Opinion: How did we let Thailand become a country with no hope?

The concept of Gross National Happiness is well known, as a fun fact that has become a staple of introductory economics classes.

“Gross National Happiness,” the former king of Bhutan had once declared, “is more important than Gross Domestic Product.”

Whether there is any efficacy in using Bhutan’s idea of GNH to measure well-being in Thailand is a debatable proposition. Yet these days, I find myself wondering about a different sort of GNH than what the Bhutanese monarch had in mind — Gross National Hope. 

The phenomenon of Thais lacking hope is not new, of course, but it is undeniable that it has been felt more broadly and with a more remarkable intensity as of late. Those without a penchant towards endless doom-scrolling will have recently found social media as an intolerable source of constant gloom.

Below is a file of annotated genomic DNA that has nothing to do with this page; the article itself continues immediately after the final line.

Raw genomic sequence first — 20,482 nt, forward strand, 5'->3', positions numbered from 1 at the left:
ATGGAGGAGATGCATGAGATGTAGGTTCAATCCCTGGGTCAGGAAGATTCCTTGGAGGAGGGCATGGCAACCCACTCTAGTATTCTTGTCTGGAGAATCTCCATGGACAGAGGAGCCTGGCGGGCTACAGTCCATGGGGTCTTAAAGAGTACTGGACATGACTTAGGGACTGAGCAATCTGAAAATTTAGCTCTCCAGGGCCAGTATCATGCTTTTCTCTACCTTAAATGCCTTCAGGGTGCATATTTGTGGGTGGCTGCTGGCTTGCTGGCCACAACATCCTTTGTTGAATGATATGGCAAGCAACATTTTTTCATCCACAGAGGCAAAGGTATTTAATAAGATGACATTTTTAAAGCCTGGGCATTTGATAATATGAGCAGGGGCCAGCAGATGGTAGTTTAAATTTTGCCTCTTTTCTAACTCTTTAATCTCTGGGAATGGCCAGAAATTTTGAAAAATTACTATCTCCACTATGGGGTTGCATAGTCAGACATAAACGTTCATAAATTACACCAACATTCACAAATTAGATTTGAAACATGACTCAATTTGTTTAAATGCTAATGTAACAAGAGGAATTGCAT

At this point, it’s almost redundant to recount the various ailments that may have caused this particular sense of hopelessness. Indeed, bad news arrives everyday with more and more dire implications.

But the past few weeks, with constant talk of infection, death, economic disaster and political incompetency, few seem willing to dwell on anything other than guilt and misery. Perhaps there may be light at the end of the tunnel, as the government’s vaccine plans takes shape, albeit months late.

But how much more will Thailand have to suffer through before we reach that point?